DEC Scan Journal : Volume 36 Issue 2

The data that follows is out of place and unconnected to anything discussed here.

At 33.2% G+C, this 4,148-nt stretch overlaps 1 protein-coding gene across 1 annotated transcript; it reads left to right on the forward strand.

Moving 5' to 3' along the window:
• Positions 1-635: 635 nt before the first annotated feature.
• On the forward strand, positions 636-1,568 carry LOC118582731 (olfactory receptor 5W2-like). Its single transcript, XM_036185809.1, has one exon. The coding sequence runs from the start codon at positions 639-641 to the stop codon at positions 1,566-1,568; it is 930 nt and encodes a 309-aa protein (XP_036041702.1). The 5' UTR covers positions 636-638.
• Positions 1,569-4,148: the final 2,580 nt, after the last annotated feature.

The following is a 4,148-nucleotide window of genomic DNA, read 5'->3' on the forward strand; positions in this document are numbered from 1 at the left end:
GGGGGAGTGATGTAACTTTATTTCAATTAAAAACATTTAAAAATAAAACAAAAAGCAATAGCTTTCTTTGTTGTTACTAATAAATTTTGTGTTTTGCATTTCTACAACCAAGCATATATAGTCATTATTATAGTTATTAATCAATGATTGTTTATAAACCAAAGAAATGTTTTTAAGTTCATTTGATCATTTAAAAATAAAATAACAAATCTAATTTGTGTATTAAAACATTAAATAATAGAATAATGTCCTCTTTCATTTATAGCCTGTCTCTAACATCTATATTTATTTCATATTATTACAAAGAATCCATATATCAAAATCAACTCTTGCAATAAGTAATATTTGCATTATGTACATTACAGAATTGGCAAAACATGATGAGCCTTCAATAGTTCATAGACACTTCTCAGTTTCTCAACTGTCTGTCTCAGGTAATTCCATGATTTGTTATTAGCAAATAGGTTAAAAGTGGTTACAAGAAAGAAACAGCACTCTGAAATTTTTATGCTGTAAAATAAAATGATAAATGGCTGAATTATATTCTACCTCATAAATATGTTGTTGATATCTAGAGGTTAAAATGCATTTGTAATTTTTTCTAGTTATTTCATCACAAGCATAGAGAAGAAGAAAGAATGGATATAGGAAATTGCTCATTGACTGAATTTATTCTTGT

2017 Volume 36, Issue 2 35 Contents Editorial Learning & teaching Research Share this Resource reviews • Connect with China Collaborative • This learning collaborative is where participants from within China are connected with those beyond China to support a wide variety of learning objectives. Authentic themes and collaborative working modes aim to bridge the global gap and engage participants in global issues and problem solving. The community consists of teachers, students, non-government organisations, members of the community in all participating countries. How to use the online global collaboration taxonomy Successful online global collaboration requires some structure and planning. The taxonomy provides a pathway for K-12 educators to plan interactions across the curriculum and across the school year. This includes planning for synchronous and asynchronous learning modes, use of existing and emerging online technologies, and intensity of collaboration and collaborative outcomes. As a constructivist application, learning in the lower levels enables progressive building of skills for the higher levels. Starting with Level 1: Online interactions and culminating in Level 5: Learning collaboratives, educators can design and/or search for appropriate online local and global partnerships and experiences for their students. The taxonomy is not meant to be prescriptive, and educators must be mindful that they could be implementing one or more modes simultaneously or over a period of time (such as an academic year), or could be implementing a blended approach across levels depending on the learning objectives at the time. Level 5: Learning collaboratives This level features extended collaborative communities that foster learner autonomy for online global collaboration. The goal of a learning collaborative is to redesign the learning paradigm to encourage participants to share the lead in connecting and collaborating and co-creating shared outcomes. As distinct from Level 4, learning collaboratives ‘flatten’ the learning to the extent that all participants are equal members of the community, have equal responsibilities and expectations for contribution and collaboration. A student has the ability to connect and interact and learn with anyone in the community independently to the teacher and has the shared responsibility of maintaining collaborations and meeting workflow outcomes. • Flat Connections Global Project • Designed for high school levels this collaborative includes an extended community including students, teachers, learning concierge’s (Bonk, 2007) (in this context referring to an educator who supports knowledge construction in a non-hierarchical approach to learning globally) and judges (of student- created multimedia). The goal is to ‘flatten’ the learning so that true collaborative research in a global community of mixed classroom groups takes place, with outcomes such as enhanced skills with online interactive learning modes, co-created multimedia and intercultural understanding. Level 4: Communities of practice As distinct from Level 3, this level is designed for the purpose of specific learning objectives as a global community of learners. The community of practice would normally have a shared objective such as a global collaborative project and probably a set timeline that dictates workflow and communication patterns. The goal is to connect students directly with each other through both synchronous and asynchronous modes and to foster diverse online global collaborative practices that may be teacher and/or student led. Examples: • iEARN Learning Circles • Learning circles developed by Riel (1996) for the International Education and Resource Network are highly interactive project-based partnerships. Each circle consists of a small group of schools located in different countries. Teachers determine the theme and topic for interaction and communication methods. There is a timeline and a set outcome such as publication of a collaborative ebook or website. Web 2.0 and other tools are used for the collaboration as determined by the teachers. • The Global Read Aloud (GRA) • GRA is an award winning global project that takes place in early October and runs for six weeks. The aim is to find partnerships for all classrooms in pursuit of reading a defined text at the same time over six weeks. Teachers communicate to determine real time and asynchronous learning modes including commenting on blog posts, video blogs, Twitter feeds, and shared resources.
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